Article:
should have equal access to healthy
and safe working conditions and social
security for retirement, unemployment,
sickness and old age, and should not be
discriminated against because they are
married, pregnant, just had a child or are
looking after children. Women should
be provided with maternity leave and
countries should encourage the provision
of support to enable parents to combine
work and family responsibilities. Special
protection needs to be provided to
women during pregnancy in types of work
proved to be harmful to them.

Countries must guarantee equal access to


health care and ensure women and girls
are not discriminated against in health
care. Women and girls must have access
to health care services for family planning.
Countries should also provide appropriate,
and where necessary, free services with
regard to pregnancy, confinement and
the post-natal period. They should also be
provided with adequate nutrition during
pregnancy and lactation.

convention on the elimination of all forms of violence against women for youth

10

ARTICLE 13

ARTICLE 14

Economic and Social Life

Rural Women and Girls

Countries must eliminate discrimination


against women and girls in all areas of
economic and social life. Women and girls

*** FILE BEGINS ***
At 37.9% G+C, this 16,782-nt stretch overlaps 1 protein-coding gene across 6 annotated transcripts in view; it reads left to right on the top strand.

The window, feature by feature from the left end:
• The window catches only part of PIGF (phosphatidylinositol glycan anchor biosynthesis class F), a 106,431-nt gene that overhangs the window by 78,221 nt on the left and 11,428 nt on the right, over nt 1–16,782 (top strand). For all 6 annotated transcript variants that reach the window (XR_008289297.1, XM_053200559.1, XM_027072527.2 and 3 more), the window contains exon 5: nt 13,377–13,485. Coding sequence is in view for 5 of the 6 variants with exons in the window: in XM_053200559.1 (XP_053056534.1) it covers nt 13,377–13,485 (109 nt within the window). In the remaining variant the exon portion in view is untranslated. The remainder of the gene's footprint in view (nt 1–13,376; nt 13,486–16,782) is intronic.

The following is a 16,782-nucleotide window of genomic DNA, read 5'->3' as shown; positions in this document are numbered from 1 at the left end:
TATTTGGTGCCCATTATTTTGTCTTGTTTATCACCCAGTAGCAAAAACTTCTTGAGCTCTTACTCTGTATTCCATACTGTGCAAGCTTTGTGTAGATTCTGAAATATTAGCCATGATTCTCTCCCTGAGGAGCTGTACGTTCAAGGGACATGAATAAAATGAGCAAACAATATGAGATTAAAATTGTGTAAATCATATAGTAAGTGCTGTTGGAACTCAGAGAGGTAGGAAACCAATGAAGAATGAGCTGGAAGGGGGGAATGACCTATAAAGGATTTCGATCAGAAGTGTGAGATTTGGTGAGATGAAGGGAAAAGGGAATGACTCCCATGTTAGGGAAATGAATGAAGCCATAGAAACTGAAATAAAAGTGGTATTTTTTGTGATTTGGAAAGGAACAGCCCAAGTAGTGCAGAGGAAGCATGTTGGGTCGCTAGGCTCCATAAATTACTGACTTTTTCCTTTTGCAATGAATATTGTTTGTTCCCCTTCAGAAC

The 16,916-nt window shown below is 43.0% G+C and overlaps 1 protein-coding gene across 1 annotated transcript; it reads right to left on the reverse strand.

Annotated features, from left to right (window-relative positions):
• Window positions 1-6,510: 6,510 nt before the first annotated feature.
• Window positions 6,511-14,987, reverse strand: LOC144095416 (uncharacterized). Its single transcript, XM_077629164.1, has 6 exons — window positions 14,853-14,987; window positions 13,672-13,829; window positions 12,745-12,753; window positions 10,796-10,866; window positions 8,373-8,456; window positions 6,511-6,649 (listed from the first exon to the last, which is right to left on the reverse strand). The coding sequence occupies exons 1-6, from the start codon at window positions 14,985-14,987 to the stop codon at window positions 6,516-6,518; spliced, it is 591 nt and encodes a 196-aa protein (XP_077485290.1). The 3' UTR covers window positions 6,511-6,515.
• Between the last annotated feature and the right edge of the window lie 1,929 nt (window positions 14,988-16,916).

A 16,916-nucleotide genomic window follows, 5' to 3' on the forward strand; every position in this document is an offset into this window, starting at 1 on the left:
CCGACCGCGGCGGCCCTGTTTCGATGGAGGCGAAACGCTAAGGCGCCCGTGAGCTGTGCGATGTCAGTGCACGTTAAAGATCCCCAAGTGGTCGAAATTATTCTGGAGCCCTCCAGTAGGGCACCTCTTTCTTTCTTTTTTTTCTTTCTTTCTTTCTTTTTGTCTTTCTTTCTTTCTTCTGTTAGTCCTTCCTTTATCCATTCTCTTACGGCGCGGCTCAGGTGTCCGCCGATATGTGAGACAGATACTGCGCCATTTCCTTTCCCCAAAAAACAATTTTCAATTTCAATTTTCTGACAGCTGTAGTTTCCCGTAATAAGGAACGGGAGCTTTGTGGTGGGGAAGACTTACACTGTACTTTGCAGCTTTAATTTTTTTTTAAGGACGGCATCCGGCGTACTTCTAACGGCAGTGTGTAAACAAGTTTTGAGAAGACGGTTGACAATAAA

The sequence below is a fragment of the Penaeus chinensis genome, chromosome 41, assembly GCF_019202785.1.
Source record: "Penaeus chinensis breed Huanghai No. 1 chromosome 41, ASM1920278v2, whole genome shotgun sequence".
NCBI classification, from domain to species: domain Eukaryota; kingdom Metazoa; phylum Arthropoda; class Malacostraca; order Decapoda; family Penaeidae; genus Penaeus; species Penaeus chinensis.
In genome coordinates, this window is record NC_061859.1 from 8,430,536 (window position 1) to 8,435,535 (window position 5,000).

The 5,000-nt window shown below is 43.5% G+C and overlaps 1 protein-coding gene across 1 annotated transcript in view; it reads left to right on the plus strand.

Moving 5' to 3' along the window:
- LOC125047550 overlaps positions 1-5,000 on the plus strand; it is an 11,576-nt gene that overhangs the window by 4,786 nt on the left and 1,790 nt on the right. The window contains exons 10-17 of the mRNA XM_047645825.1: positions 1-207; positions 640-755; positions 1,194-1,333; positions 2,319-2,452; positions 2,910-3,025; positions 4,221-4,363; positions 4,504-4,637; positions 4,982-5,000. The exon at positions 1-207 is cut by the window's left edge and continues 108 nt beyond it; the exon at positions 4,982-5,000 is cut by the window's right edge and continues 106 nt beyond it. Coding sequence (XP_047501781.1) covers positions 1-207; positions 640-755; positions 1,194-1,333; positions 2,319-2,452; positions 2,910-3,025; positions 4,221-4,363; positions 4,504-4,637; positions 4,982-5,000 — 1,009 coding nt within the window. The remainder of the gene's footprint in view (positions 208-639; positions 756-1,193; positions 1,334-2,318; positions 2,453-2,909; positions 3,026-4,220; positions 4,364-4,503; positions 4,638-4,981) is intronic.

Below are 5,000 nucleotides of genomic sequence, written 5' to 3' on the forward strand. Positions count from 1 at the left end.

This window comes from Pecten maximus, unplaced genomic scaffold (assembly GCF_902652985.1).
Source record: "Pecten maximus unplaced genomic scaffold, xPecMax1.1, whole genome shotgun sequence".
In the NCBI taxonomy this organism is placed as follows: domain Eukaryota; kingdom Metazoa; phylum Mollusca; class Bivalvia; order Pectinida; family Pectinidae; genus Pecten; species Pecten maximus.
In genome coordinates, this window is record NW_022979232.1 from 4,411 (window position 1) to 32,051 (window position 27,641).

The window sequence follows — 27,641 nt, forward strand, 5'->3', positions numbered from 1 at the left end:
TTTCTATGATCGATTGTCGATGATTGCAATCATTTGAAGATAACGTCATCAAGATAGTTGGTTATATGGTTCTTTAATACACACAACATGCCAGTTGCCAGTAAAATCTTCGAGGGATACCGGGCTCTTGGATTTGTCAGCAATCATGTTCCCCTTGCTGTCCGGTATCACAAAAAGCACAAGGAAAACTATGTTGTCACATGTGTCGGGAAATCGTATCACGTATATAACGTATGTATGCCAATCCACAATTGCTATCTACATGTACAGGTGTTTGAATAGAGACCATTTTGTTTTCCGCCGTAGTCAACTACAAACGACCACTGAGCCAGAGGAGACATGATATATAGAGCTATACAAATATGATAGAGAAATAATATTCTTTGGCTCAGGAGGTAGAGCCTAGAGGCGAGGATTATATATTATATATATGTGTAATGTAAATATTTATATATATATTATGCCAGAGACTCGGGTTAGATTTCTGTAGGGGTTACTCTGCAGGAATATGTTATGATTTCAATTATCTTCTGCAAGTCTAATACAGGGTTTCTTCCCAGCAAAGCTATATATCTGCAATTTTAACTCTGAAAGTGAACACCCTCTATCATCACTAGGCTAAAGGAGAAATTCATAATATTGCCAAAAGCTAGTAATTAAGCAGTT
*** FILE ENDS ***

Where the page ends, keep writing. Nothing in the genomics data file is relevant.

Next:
should be granted the same rights as men
and boys to family benefits, bank loans,
credit and mortgages, and should have
equal opportunities to take part in sports
and other cultural activities.

Countries must take account of the specific


problems faced by and important role that
rural women and girls play in the survival
of their families. All the obligations in the
Convention should be applied to rural
women and girls, and countries should
ensure that they benefit from rural development on an equal footing as men and boys.
The particular needs of women and girls in
rural communities must be met in relation
to access to services, training, and employment opportunities and social equity
schemes, and countries need to eliminate
the discriminatory barriers against rural
women and girls. This is a unique provision
dedicated to rural women in an international treaty.

convention on the elimination of all forms of violence against women for youth